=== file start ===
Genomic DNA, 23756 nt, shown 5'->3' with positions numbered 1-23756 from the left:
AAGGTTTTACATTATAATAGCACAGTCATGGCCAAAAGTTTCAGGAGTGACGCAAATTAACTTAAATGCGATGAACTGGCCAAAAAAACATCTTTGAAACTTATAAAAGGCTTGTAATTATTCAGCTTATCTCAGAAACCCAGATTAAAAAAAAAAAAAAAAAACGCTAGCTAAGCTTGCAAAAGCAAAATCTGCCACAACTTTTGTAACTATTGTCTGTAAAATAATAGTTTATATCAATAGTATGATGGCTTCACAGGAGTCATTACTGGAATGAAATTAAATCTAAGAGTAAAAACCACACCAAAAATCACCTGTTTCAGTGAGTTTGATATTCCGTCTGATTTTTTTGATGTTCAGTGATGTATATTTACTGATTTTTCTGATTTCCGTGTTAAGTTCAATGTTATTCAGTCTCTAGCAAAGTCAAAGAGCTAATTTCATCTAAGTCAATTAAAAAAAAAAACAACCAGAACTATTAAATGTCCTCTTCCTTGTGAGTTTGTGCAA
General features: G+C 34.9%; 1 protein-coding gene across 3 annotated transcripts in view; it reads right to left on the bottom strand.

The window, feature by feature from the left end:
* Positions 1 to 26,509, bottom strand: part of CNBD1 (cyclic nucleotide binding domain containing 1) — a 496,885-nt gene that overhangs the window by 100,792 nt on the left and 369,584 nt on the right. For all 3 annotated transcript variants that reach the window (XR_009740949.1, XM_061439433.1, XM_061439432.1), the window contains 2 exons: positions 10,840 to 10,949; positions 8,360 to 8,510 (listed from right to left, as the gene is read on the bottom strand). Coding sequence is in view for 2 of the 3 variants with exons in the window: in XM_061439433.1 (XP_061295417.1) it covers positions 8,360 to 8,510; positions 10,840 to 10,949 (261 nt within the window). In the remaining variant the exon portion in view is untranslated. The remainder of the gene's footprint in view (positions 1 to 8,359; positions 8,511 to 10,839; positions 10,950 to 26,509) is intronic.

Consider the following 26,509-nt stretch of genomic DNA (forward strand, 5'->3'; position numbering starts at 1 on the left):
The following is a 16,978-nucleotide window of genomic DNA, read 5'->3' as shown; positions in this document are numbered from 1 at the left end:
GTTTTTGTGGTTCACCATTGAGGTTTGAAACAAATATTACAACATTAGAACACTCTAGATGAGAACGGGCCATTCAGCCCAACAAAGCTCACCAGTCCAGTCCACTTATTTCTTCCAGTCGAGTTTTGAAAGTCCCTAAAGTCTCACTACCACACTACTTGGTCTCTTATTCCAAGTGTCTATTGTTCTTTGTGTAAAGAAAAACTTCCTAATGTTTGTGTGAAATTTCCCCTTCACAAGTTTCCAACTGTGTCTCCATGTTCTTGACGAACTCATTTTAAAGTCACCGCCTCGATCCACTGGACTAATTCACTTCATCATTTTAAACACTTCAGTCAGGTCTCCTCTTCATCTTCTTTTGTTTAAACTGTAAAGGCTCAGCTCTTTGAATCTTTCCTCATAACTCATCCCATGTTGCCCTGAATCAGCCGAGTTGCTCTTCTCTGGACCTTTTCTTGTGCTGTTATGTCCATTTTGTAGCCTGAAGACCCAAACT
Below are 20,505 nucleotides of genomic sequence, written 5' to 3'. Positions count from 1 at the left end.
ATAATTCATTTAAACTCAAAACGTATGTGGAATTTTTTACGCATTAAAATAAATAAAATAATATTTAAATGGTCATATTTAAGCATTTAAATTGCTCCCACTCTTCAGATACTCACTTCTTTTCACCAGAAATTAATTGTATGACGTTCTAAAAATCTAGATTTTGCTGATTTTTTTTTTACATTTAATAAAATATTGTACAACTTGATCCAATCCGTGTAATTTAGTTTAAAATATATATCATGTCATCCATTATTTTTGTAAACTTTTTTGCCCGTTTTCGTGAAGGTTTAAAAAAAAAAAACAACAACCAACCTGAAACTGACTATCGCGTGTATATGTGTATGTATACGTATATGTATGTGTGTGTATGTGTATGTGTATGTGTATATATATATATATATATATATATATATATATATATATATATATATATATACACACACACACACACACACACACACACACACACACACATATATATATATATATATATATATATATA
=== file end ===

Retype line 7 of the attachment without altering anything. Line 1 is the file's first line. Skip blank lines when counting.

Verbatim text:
The following is a 16,978-nucleotide window of genomic DNA, read 5'->3' as shown; positions in this document are numbered from 1 at the left end: